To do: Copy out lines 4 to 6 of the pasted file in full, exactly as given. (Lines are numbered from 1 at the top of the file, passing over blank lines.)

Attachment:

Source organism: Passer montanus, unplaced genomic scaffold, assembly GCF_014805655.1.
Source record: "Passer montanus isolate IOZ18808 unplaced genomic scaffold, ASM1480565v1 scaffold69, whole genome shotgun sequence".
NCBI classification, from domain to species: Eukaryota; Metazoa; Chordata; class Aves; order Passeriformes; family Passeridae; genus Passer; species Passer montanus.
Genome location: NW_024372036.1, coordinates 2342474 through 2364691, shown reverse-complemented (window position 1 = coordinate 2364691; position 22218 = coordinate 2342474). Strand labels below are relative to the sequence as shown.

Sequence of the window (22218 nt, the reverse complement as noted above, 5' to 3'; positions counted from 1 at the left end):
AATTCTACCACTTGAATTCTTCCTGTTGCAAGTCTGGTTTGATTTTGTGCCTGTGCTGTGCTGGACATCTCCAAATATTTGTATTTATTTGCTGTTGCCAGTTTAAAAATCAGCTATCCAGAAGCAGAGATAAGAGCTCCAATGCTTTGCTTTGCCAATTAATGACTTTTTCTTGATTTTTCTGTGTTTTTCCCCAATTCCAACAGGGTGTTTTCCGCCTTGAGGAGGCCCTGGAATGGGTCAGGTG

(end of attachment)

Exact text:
Genome location: NW_024372036.1, coordinates 2342474 through 2364691, shown reverse-complemented (window position 1 = coordinate 2364691; position 22218 = coordinate 2342474). Strand labels below are relative to the sequence as shown.

Sequence of the window (22218 nt, the reverse complement as noted above, 5' to 3'; positions counted from 1 at the left end):
AATTCTACCACTTGAATTCTTCCTGTTGCAAGTCTGGTTTGATTTTGTGCCTGTGCTGTGCTGGACATCTCCAAATATTTGTATTTATTTGCTGTTGCCAGTTTAAAAATCAGCTATCCAGAAGCAGAGATAAGAGCTCCAATGCTTTGCTTTGCCAATTAATGACTTTTTCTTGATTTTTCTGTGTTTTTCCCCAATTCCAACAGGGTGTTTTCCGCCTTGAGGAGGCCCTGGAATGGGTCAGGTG